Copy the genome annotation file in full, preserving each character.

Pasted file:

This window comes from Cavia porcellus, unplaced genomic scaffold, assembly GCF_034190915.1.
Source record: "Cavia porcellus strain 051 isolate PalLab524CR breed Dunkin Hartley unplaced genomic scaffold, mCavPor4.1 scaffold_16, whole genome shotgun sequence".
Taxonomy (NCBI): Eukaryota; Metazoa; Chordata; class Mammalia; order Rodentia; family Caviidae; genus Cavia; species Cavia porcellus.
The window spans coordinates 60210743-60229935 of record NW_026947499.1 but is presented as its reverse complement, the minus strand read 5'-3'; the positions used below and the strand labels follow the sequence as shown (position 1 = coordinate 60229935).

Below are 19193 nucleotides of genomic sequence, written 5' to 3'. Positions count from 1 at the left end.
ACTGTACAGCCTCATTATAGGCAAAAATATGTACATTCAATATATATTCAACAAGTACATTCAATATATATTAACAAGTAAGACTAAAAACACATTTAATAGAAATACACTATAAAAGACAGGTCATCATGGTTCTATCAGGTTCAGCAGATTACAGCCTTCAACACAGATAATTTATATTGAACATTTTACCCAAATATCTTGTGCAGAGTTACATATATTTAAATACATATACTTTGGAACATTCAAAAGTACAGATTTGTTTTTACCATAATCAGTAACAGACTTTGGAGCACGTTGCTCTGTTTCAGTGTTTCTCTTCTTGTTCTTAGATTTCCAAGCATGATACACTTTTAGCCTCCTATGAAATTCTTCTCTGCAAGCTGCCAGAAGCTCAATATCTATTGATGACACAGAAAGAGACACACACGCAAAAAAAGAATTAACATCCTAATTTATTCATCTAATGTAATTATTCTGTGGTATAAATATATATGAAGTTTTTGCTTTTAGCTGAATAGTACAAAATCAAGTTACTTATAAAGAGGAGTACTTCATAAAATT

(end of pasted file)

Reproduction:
This window comes from Cavia porcellus, unplaced genomic scaffold, assembly GCF_034190915.1.
Source record: "Cavia porcellus strain 051 isolate PalLab524CR breed Dunkin Hartley unplaced genomic scaffold, mCavPor4.1 scaffold_16, whole genome shotgun sequence".
Taxonomy (NCBI): Eukaryota; Metazoa; Chordata; class Mammalia; order Rodentia; family Caviidae; genus Cavia; species Cavia porcellus.
The window spans coordinates 60210743-60229935 of record NW_026947499.1 but is presented as its reverse complement, the minus strand read 5'-3'; the positions used below and the strand labels follow the sequence as shown (position 1 = coordinate 60229935).

Below are 19193 nucleotides of genomic sequence, written 5' to 3'. Positions count from 1 at the left end.
ACTGTACAGCCTCATTATAGGCAAAAATATGTACATTCAATATATATTCAACAAGTACATTCAATATATATTAACAAGTAAGACTAAAAACACATTTAATAGAAATACACTATAAAAGACAGGTCATCATGGTTCTATCAGGTTCAGCAGATTACAGCCTTCAACACAGATAATTTATATTGAACATTTTACCCAAATATCTTGTGCAGAGTTACATATATTTAAATACATATACTTTGGAACATTCAAAAGTACAGATTTGTTTTTACCATAATCAGTAACAGACTTTGGAGCACGTTGCTCTGTTTCAGTGTTTCTCTTCTTGTTCTTAGATTTCCAAGCATGATACACTTTTAGCCTCCTATGAAATTCTTCTCTGCAAGCTGCCAGAAGCTCAATATCTATTGATGACACAGAAAGAGACACACACGCAAAAAAAGAATTAACATCCTAATTTATTCATCTAATGTAATTATTCTGTGGTATAAATATATATGAAGTTTTTGCTTTTAGCTGAATAGTACAAAATCAAGTTACTTATAAAGAGGAGTACTTCATAAAATT